What started as a one-off has turned into an ongoing collaboration between Levi’s and Jordan brand. The first pair used Levi’s blue denim to cover a Jordan 4, creating the first officially sanctioned denim Jordan, years after the Jumpman created some on its own. Golden stitching and Levi’s tabs appear all over the sneaker, making for the most authentic translation from dungaree to sportswear possible. Since the first pair, we’ve seen white and black versions, too. We wouldn’t be surprised if the creative partnership continues with new colors materials or on new silhouettes.
With just a little effort, you will have the kinds of cheap sandals that you're excited to wear summer after summer. You will feel cool and comfortable thanks to the effort you put into finding just the right shoes. You will have chosen the right materials, the kinds of straps you need as well as making sure to care for them properly. Thanks to what you went through to buy the right selection, you will have the kind of look and feel that you're going for no matter how hot it gets outside. Enjoy that cool casual feel all summer long.
Always one to turn its sneaker releases into a massive event, Miami’s own SoleFly provides collaborations at minuscule scales. The numbers are always super small, forcing intense competition to grab pairs—and this year’s Air Jordan 1s for Art Basel fit that same mold. They made two pairs: one incredibly limited in patent leather, and another slightly less limited in smooth leather. Both pairs played with orange, green, and black in different ways, inspired by the store’s official colors and the color-blocking of OG Jordans, but the patent leather pair was next level. The “Art Basel Black” will join the SoleFly Jordan IIIs, and others, as some of the rarest sneakers in the game.
Y-3's newest sneaker, the Kaiwa, represents a beautiful confluence of sneaker trends from the last couple years, all combining into one show-stopping sneaker. Y-3 is known for progressive design with technical aesthetics. While the Kaiwa employs that in the sole (which is very chunky, like many pairs that are currently popular), the upper retains the implication of significant quality that comes with a leather paneled sneaker. But the upper isn't totally traditional; it has a sock shape instead of using a tongue. All of these elements could make the sneaker too busy, but it somehow retains a near minimalism.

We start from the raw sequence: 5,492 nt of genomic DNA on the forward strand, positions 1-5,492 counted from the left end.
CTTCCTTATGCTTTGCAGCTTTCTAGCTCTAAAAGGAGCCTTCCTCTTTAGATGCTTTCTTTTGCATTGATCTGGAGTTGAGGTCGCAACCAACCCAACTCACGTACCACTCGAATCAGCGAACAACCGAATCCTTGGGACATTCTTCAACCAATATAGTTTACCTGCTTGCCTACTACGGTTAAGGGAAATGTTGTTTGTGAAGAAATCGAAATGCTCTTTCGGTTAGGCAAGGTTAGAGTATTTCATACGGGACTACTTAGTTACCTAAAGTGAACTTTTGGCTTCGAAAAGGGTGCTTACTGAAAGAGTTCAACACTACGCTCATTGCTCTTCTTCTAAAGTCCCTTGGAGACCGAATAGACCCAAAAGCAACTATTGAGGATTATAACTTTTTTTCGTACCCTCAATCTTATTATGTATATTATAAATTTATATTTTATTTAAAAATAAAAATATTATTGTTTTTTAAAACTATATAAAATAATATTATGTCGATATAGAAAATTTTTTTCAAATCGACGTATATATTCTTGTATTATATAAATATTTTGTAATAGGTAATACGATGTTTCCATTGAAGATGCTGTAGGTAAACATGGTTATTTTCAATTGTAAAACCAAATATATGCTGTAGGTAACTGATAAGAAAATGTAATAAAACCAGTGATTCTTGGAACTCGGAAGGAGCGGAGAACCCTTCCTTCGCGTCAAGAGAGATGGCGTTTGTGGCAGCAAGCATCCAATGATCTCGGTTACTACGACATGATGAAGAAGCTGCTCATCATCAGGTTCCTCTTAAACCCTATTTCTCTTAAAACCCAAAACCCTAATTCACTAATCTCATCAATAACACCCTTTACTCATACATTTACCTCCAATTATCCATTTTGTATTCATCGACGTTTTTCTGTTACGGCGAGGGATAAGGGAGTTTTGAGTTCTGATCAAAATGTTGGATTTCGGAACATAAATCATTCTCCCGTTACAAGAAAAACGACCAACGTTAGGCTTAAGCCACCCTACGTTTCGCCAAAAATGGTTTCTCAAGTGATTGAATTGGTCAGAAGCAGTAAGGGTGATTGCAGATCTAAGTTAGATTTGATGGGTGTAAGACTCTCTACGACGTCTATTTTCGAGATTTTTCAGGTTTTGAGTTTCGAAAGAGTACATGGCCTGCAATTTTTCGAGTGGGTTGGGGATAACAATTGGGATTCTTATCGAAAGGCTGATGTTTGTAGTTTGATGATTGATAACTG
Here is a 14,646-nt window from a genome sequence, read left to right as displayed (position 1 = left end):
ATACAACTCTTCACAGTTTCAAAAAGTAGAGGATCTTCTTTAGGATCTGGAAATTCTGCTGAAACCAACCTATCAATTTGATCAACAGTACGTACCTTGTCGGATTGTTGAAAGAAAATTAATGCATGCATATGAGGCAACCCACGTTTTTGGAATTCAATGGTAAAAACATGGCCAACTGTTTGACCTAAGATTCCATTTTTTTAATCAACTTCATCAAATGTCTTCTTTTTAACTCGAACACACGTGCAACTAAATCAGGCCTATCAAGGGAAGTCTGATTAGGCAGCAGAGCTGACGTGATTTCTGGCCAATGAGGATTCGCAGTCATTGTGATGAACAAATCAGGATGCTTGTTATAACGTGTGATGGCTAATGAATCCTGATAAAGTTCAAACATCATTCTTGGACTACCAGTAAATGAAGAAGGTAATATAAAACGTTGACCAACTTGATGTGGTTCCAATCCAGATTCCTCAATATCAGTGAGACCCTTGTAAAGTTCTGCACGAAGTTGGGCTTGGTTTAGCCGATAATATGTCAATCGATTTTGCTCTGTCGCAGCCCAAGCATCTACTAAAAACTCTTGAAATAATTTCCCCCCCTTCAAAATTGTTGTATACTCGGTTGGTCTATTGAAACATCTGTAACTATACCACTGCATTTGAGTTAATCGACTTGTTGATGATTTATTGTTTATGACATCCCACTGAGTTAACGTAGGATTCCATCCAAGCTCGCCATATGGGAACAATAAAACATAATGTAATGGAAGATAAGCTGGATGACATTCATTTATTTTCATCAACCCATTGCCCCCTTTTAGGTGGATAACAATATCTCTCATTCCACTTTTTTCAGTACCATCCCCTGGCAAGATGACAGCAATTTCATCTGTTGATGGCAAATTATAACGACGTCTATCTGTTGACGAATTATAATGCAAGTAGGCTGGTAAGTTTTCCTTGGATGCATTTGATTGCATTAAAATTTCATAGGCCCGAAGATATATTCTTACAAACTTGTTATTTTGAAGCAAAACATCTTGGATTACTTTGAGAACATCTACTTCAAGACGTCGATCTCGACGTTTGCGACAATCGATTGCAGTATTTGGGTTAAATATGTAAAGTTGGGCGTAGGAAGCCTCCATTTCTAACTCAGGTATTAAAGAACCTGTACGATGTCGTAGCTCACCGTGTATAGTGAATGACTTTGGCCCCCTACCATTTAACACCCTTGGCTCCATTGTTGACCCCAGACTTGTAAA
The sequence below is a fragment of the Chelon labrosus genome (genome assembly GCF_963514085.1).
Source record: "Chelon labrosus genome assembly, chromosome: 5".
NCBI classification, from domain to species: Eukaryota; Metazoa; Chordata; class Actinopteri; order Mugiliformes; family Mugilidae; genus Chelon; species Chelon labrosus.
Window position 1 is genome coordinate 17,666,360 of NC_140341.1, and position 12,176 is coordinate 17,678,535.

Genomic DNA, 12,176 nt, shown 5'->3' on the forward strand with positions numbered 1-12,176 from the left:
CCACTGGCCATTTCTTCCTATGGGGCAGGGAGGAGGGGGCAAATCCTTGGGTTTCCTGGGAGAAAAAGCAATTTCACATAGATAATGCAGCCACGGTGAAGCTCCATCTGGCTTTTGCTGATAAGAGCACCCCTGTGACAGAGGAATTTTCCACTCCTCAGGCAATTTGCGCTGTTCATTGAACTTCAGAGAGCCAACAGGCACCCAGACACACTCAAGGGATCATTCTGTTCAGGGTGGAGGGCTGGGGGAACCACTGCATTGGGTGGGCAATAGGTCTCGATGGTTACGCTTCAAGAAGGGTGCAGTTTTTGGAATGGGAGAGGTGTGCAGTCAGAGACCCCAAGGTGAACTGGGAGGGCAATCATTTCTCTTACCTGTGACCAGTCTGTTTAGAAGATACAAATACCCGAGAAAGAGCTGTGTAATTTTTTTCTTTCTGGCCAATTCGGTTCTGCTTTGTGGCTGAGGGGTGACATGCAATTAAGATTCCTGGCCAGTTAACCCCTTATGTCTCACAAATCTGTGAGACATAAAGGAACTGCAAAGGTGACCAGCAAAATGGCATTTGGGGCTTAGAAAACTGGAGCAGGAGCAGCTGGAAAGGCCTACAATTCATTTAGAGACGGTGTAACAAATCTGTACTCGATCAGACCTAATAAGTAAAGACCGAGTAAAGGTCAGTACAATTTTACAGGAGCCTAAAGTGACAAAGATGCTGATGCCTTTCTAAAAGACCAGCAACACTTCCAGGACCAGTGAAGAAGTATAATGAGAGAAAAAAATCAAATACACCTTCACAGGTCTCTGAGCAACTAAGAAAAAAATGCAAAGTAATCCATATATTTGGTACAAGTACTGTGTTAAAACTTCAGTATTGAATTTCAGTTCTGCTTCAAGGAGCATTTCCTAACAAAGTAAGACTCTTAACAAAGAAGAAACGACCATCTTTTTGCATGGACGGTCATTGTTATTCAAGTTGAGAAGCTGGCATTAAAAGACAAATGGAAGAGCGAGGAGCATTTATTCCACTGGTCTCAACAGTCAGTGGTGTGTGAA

We know there are a lot of Jordan IIIs on this list (It makes sense; it is one of the very best basketball sneakers of all time.), but these "International Flight" Jordan IIIs are amazing and worthy of attention. They're not doing anything crazy—on the contrary, it's a colorway that seems like it should have released years ago. What's surprising about this sneaker is the off-white leather that dominates the upper. Jordan Brand is known for its combinations of white, black, red, and blue, so these more subtler tones add a sort of aged quality to the look in a way that's more than welcome. These are by no means classics, but they deserve recognition.
Flips: If lying low is the goal, a standard pair of flip flops, or thongs, can’t be beat. A pair slips on and off in seconds, packs easy and weighs little. In terms of comfort, leather flips are tough to beat after some breaking in but they can become slick when wet. Rubber top soles don’t compare comfort-wise, but are more utilitarian.
It's never a bad time for a gold sneaker, and the combination of gold and patent leather on these Jordan 1s is a winner. To be fair, the Top 3 Gold 1s from 2017 were slightly better, but this more conservative take on the look is a great consolation pair. The funny thing about sneakers like the Patent Gold Toe Jordan 1 is that, as much as they feel luxe, they also feel accessible. These sneakers can take you anywhere. They may even help you fly like Mike.
It’s been more than a decade since The Devil Wears Prada, and we’ve traveled more than time since that window opened into the fashion industry. With Jordan’s new women’s brand up and running, Vogue left its mark on this duo of Jordan IIIs. Each has a unique texture that offers real depth, but the achievement is a women’s line that’s strong and expressive, while providing sneakers that are covetable without being desperately "girly." These represent a cultural win on multiple fronts.
This year saw the wide release of Adidas’s Futurecraft 4D, a true advancement in sneaker technology. Adidas has solved the problems around 3D printing, using a fast and efficient process to mass produce soles in a sustainable way. Each sole contains up to 12,000 "struts," or printed arms, that have been carefully and individually calibrated to create the most supportive sole possible. The 4D carries with it a massive price tag, but all advances come at a cost. The shoes look amazing and are honestly worth every penny.